Losing sight of Jethro's sheep: Moses in Midian

The 13th Sunday after Pentecost
Proper 17 - Year A
Exodus 3:1-15

Moses was doing his best to lose the Egyptian accent that people had remarked on when he first landed in Midian (Exodus 2:18-19).

It was an accent worth losing.  First, it was a lie: he wasn’t Egyptian.  He’d been a Hebrew child raised like a dirty secret in the heart of the Egyptian court.  Second, it provided a clue to his past misdeeds.  The child became a man back in Egypt.  His identity crisis sharpened and caused him to snap.  He’d killed an Egyptian overseer who was beating a Hebrew slave and thus became a fugitive from Egyptian justice. 

But Moses dodged the murder charge.   He walked the width of the desert and crossed the border into Midian.  He married the daughter of a prominent local family and began to work on his pension.   

Did he have nightmares?  Did the ghosts of Egypt haunt his sleep?  There’s no evidence of this.  This Sunday’s reading show Moses following the flocks as he would have done seasonally - a perfectly ordinary Midianite shepherd on a perfectly regular day with only the barest trace of an accent.  Everything is on track.

The recipe for what Moses needed to do next is exactly what every new parolee needs to do upon his release from prison.  He needs to keep his eyes forward and to follow the path and to seize the opportunity at hand.  When you’re given a fresh start and limited time, you stick to the straight and narrow.  It’s the same at the tail-end of the world’s worst divorce or a personal bankruptcy or a war or a natural disaster.   One foot goes in front of the other.   Direct those fat sheep to market down the straight path. That’s all.  Nothing else.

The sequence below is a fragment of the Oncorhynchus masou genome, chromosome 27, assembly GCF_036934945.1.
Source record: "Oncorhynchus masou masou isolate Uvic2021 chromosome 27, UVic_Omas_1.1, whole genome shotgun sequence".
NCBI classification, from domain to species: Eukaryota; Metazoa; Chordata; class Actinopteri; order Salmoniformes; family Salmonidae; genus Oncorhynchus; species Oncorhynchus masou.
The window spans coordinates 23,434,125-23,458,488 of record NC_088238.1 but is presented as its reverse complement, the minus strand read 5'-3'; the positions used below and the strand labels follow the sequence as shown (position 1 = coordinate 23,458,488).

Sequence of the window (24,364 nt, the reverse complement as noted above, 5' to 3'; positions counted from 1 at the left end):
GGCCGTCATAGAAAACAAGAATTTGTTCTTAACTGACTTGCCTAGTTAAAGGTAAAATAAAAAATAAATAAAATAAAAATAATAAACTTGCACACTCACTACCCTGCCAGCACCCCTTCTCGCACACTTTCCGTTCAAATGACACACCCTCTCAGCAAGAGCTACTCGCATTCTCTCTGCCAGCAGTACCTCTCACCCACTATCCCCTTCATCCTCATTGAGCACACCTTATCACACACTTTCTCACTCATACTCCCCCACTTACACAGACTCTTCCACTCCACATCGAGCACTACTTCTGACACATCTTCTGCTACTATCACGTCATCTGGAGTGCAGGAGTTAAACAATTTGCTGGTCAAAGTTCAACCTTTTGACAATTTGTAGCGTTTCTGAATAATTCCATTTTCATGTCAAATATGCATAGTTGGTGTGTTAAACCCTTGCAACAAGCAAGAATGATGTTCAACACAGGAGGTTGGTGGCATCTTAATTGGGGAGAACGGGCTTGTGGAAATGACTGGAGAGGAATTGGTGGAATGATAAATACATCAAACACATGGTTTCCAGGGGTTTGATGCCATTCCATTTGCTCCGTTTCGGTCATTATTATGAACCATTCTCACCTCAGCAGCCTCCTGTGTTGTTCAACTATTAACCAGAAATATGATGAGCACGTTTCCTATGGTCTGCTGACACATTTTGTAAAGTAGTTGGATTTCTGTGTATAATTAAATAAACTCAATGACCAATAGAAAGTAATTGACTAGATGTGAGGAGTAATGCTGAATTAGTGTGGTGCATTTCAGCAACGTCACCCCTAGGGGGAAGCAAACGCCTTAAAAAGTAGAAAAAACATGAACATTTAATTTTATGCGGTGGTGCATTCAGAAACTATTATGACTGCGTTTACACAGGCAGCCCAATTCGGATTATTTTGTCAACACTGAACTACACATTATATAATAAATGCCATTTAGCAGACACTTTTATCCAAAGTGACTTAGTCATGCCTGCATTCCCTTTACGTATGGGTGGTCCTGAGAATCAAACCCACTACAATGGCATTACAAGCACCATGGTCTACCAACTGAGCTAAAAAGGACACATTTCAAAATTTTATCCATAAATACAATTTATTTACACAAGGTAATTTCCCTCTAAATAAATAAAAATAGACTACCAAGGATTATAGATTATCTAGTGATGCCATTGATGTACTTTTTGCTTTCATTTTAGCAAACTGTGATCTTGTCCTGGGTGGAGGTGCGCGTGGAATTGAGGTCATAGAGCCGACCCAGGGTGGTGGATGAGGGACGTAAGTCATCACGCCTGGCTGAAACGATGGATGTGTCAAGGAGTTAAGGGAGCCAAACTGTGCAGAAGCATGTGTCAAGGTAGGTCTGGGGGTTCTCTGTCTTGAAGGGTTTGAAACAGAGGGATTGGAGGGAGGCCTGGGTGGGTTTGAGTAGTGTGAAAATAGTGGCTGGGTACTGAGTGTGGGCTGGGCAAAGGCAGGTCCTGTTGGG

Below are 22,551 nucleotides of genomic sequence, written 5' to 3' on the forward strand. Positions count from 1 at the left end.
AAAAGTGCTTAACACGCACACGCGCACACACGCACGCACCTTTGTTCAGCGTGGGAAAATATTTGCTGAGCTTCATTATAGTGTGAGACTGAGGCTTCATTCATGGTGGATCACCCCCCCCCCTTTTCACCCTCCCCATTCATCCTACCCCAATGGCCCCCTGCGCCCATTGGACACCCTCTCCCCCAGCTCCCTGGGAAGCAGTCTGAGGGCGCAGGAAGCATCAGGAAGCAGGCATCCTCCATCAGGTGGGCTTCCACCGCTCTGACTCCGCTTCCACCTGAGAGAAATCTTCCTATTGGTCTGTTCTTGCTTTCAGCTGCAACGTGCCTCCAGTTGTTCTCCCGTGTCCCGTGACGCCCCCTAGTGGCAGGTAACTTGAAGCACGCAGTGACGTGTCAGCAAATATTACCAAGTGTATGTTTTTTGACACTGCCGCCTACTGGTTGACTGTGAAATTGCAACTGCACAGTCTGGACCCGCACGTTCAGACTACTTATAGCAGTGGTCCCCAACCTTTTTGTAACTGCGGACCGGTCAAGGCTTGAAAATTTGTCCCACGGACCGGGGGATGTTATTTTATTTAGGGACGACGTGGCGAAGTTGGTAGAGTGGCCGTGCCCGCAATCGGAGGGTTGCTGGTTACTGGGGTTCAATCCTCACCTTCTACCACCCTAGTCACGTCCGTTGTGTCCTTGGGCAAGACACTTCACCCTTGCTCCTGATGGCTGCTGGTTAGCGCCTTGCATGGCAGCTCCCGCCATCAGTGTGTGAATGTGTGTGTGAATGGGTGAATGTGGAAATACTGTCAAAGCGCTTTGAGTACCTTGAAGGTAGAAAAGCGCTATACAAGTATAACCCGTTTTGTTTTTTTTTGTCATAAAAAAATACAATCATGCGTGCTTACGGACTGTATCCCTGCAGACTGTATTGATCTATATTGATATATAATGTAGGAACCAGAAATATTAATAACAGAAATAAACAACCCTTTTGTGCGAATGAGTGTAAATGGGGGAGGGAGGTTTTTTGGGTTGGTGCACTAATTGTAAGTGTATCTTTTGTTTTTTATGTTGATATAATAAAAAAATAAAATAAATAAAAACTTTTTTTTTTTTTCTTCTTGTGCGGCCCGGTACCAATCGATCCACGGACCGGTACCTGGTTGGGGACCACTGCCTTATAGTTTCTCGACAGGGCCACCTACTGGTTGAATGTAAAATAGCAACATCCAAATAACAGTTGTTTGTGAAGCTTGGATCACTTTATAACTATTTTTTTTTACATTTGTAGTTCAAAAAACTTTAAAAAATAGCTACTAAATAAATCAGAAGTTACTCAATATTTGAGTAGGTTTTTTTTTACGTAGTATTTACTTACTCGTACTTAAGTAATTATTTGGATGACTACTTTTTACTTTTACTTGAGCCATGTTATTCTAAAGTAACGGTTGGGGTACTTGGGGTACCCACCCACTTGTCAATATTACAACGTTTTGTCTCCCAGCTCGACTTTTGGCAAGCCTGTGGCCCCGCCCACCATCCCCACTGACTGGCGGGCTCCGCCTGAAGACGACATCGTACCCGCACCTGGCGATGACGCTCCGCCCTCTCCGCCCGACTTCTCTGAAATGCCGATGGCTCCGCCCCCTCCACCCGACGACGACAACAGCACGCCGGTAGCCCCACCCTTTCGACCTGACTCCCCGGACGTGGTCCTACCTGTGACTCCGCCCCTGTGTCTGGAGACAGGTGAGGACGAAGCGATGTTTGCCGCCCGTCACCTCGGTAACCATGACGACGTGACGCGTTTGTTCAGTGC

But that's not how our story ends, is it?  Moses’ eyes stray.  The commissioning of Moses and the whole story of the Exodus doesn’t begin with God’s words from the burning bush.  It begins a few lines earlier when Moses, still comfortably at the tail end of Jethro’s flocks and with everything to gain by staying the course, says to himself:

"I must turn aside and look at this great sight, 
and see why the bush is not burned up."

Curiosity may kill the cat and displease the parole officer but it also ushers in new epochs in history.  From one cover of your Bible to the other, and throughout the history of the Church, God upsets the settled and recommended paths of prophets, patriarchs, disciples and saints.  Before they were ever useful to God and to his Kingdom by being resolute and unshakable, they proved their worth because they were quite the opposite - capable of being distracted from their day jobs and unstuck from all their several necessary trajectories.  

God could depend on them to shift their gaze from their desks and direct it out the window.

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